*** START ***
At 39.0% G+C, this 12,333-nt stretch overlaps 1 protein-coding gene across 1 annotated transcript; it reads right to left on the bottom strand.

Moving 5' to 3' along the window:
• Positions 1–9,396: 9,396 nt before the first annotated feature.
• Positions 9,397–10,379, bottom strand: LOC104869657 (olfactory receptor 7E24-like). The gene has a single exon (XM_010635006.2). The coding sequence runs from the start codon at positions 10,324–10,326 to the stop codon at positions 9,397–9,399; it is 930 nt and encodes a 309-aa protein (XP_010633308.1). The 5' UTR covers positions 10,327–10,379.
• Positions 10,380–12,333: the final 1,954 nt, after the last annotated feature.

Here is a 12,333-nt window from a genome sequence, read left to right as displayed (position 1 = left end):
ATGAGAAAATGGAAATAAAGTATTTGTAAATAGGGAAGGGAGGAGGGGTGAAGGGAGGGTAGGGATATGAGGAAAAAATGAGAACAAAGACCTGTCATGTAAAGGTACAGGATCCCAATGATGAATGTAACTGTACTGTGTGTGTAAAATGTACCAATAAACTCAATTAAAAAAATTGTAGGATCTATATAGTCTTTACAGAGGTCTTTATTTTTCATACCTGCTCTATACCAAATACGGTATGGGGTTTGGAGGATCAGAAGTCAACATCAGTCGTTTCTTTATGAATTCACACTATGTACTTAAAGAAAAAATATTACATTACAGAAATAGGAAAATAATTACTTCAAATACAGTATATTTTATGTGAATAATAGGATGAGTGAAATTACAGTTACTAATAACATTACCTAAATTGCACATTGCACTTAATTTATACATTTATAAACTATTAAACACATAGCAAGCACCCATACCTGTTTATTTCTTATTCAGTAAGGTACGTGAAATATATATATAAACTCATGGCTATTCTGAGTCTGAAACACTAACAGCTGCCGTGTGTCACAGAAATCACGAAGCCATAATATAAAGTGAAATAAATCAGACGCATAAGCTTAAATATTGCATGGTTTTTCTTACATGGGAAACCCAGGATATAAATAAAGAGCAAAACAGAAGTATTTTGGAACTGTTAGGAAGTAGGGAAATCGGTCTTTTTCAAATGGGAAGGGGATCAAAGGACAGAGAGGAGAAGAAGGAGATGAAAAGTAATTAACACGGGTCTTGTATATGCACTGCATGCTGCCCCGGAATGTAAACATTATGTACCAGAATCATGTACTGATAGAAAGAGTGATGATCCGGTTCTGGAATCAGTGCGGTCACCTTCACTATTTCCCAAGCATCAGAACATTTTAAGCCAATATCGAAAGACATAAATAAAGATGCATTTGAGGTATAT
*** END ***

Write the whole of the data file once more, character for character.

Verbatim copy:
At 39.0% G+C, this 12,333-nt stretch overlaps 1 protein-coding gene across 1 annotated transcript; it reads right to left on the bottom strand.

Moving 5' to 3' along the window:
• Positions 1–9,396: 9,396 nt before the first annotated feature.
• Positions 9,397–10,379, bottom strand: LOC104869657 (olfactory receptor 7E24-like). The gene has a single exon (XM_010635006.2). The coding sequence runs from the start codon at positions 10,324–10,326 to the stop codon at positions 9,397–9,399; it is 930 nt and encodes a 309-aa protein (XP_010633308.1). The 5' UTR covers positions 10,327–10,379.
• Positions 10,380–12,333: the final 1,954 nt, after the last annotated feature.

Here is a 12,333-nt window from a genome sequence, read left to right as displayed (position 1 = left end):
ATGAGAAAATGGAAATAAAGTATTTGTAAATAGGGAAGGGAGGAGGGGTGAAGGGAGGGTAGGGATATGAGGAAAAAATGAGAACAAAGACCTGTCATGTAAAGGTACAGGATCCCAATGATGAATGTAACTGTACTGTGTGTGTAAAATGTACCAATAAACTCAATTAAAAAAATTGTAGGATCTATATAGTCTTTACAGAGGTCTTTATTTTTCATACCTGCTCTATACCAAATACGGTATGGGGTTTGGAGGATCAGAAGTCAACATCAGTCGTTTCTTTATGAATTCACACTATGTACTTAAAGAAAAAATATTACATTACAGAAATAGGAAAATAATTACTTCAAATACAGTATATTTTATGTGAATAATAGGATGAGTGAAATTACAGTTACTAATAACATTACCTAAATTGCACATTGCACTTAATTTATACATTTATAAACTATTAAACACATAGCAAGCACCCATACCTGTTTATTTCTTATTCAGTAAGGTACGTGAAATATATATATAAACTCATGGCTATTCTGAGTCTGAAACACTAACAGCTGCCGTGTGTCACAGAAATCACGAAGCCATAATATAAAGTGAAATAAATCAGACGCATAAGCTTAAATATTGCATGGTTTTTCTTACATGGGAAACCCAGGATATAAATAAAGAGCAAAACAGAAGTATTTTGGAACTGTTAGGAAGTAGGGAAATCGGTCTTTTTCAAATGGGAAGGGGATCAAAGGACAGAGAGGAGAAGAAGGAGATGAAAAGTAATTAACACGGGTCTTGTATATGCACTGCATGCTGCCCCGGAATGTAAACATTATGTACCAGAATCATGTACTGATAGAAAGAGTGATGATCCGGTTCTGGAATCAGTGCGGTCACCTTCACTATTTCCCAAGCATCAGAACATTTTAAGCCAATATCGAAAGACATAAATAAAGATGCATTTGAGGTATAT